Name: Kristian Wilson
College & Majors/Minors: University of South Carolina Upstate, BA English with a cognate in Comparative Religion and History
Current Location: Upstate SC
Current Form of Employment: Freelance Writer
Where do you work and what is your current position?
I'm currently working from home as a writer for two online magazines. I log regular online shifts each week as a Books Feature Writer for Bustle, and I write for LadyClever as an independent contractor. I'm currently gearing up to finish a novel manuscript during NaNoWriMo, but I'll be looking for more freelance work once that's done.
Tell us about how you found your first job, and how you found your current job.
I started my blog, Kristian Wilson, Writing, in April 2014. I didn't really know what I was doing at first, as far as narrowing my focus goes, but that actually worked out in my favor. Between my blog and two unpaid websites, I produced a few solid features, which I used as clips to apply for the editorial internship I eventually secured.
While I was interning, I applied for a huge number of jobs I found on telecommuterjobs.net, a site that aggregates all remote job listings from Craigslist. That was in January or February 2015. I didn't hear back from any of them until April, and when I did, three of the online magazines I'd applied to responded within a week! I was sort of overwhelmed, haha, but I managed to type out coherent replies and wound up working for two of them: Bustle and LadyClever.
What was another writing-related job that was important in your career?
I sold my first story in March, and I was super excited. It was only $50, to be paid upon publication, but it was my first successful freelance pitch, and I was stoked. I signed all the necessary paperwork, wrote up the article, polished it, sent it off with all the photos and extras to accompany it. Then ... radio silence.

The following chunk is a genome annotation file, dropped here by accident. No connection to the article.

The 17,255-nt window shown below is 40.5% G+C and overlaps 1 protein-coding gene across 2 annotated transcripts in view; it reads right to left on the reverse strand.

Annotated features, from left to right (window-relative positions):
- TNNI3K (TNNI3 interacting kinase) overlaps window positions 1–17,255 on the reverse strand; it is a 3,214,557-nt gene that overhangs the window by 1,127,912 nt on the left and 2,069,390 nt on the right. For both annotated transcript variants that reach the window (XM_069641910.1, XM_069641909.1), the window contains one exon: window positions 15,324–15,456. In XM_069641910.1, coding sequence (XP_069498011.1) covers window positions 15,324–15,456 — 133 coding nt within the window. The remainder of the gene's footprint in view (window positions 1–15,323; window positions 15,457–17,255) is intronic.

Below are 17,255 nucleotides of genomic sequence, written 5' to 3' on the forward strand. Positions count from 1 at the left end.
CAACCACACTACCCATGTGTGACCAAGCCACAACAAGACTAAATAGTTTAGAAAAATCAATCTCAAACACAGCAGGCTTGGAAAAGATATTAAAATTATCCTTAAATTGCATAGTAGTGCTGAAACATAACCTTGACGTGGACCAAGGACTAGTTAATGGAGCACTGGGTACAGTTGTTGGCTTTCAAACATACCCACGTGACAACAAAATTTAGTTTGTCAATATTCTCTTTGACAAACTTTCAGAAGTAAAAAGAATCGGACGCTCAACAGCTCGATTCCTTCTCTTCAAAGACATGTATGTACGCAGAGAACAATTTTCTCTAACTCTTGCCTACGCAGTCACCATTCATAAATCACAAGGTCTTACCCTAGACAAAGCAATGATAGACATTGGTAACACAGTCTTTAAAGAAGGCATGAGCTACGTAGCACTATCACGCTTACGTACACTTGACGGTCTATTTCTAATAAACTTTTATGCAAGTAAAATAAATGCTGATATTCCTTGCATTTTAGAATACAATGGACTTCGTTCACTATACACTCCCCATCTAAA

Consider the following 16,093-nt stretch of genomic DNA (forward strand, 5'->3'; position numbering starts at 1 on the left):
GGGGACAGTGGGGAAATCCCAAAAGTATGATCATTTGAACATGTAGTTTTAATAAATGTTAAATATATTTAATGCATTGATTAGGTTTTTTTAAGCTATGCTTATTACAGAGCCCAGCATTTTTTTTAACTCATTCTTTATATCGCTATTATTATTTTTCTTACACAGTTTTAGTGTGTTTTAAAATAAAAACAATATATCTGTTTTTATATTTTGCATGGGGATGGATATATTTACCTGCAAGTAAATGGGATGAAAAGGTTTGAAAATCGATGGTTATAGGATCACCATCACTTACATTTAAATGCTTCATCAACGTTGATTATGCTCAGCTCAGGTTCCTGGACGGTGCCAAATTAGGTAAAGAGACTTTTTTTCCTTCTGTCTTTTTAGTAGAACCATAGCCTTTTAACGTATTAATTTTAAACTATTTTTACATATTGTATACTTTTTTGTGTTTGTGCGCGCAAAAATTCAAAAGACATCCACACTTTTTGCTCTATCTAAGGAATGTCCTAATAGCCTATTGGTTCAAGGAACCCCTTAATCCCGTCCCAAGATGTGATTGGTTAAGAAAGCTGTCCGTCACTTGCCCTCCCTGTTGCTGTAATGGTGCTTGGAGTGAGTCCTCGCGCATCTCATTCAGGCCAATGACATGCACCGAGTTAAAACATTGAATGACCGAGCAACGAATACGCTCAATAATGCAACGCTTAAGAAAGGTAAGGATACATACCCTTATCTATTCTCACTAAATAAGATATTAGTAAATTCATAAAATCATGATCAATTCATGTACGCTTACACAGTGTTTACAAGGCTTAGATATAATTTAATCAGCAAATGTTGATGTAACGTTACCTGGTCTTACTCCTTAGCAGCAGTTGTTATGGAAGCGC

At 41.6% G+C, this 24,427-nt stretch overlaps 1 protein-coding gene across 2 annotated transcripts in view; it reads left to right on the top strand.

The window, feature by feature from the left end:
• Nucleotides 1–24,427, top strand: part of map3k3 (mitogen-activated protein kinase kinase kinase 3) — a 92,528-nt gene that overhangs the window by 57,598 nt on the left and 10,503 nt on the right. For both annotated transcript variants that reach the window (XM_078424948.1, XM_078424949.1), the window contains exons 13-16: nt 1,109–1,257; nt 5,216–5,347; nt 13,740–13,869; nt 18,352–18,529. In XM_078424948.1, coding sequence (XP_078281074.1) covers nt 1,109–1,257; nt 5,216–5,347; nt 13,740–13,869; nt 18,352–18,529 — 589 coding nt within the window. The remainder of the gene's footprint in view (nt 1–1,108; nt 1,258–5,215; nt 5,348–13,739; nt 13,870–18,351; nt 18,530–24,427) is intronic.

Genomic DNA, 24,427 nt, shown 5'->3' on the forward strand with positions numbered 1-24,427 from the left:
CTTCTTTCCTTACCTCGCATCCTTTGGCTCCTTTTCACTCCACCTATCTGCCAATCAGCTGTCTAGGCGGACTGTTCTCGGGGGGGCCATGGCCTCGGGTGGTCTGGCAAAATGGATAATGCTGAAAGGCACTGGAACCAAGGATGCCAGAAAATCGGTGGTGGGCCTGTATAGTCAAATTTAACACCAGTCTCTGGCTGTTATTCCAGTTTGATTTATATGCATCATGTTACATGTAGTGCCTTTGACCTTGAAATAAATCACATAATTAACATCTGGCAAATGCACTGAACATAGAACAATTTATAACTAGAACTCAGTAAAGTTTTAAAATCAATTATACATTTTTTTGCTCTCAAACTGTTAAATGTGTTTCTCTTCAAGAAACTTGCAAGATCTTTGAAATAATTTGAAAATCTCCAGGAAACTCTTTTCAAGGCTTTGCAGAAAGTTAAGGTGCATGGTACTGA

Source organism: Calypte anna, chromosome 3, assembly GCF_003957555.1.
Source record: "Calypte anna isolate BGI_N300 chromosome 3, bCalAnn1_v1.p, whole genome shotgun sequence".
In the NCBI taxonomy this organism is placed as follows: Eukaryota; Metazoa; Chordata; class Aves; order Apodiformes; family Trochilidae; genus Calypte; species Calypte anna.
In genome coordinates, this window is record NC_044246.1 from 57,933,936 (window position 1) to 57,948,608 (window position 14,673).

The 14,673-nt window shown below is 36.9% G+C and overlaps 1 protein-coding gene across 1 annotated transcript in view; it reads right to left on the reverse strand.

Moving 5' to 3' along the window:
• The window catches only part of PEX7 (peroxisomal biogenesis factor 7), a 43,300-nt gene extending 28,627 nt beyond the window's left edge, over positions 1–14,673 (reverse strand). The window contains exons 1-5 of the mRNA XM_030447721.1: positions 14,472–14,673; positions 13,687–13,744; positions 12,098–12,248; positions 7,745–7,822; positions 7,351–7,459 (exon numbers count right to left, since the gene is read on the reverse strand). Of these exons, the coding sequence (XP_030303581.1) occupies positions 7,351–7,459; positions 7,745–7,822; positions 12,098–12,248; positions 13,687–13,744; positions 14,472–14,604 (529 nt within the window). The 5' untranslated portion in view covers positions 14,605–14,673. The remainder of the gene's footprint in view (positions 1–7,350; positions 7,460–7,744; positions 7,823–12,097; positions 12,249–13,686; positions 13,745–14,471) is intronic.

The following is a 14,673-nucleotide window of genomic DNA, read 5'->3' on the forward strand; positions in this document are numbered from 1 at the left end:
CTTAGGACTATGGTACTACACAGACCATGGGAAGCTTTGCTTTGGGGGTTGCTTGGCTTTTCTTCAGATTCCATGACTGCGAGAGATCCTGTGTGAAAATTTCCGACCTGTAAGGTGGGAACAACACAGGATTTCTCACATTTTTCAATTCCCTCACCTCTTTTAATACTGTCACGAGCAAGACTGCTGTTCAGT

After I didn't hear anything for a while, I sent an email to check in. They'd had some internal change-ups, said my original email had probably been lost in the shuffle, and asked me to resend. I did, promptly. Cue more radio silence.
I've sent several emails and tweets to various contacts with that website, but I've never gotten a response. I stopped sending inquiries in April, after it became clear I wasn't going to get any replies. Because I already signed all their paperwork and sent them the story, they own it. I can't sell it elsewhere, but I also can't get paid until they publish it. I check every so often—they have a policy about filing invoices within 60 days of publication—but so far my essay hasn't turned up.
It was my first story, but it never materialized. I wonder what went wrong sometimes. Mostly I count myself lucky, because I got acquainted with freelance perils early on.
What did you do in college to prepare for your post-grad life?
Like any good English major, I read a lot and did research. The director of my senior seminar had us all get a copy of Timothy Lemire's I'm an English Major - Now What?, so that we could see what our options were. That book made me comfortable with putting off grad school until I had more stability. Once I decided that I wanted to go the freelance route, I went to every website I enjoyed reading—which are mostly all about feminism, books, and/or video games—and saved their submission guidelines. I also checked out the most recent Writer's Market volumes from my local library and took notes from them.
What is your advice for students and graduates with an English degree?
Think long and hard about what you want to do, and understand that you can always change your answer. Once you're set on doing something, stay focused, and always question whether or not the commitments and decisions you make are going to benefit you as a professional.
If you want to write, in any capacity, you have to keep your name out there. Take health breaks when you need to, but don't let yourself get stale. You always want to be publishing something, even if it's on your personal blog.
It's OK to tell people who have negative reactions to your college and career choices that they don't know what they're talking about. There's a difference between the jokes students make about hopeless career prospects and the ones people on the outside make when they're trying to tell you that you might as well quit school to manage a restaurant or work in a factory. There's nothing wrong with those choices, obviously, but if they aren't yours, they aren't yours, and there's nothing wrong with that, either.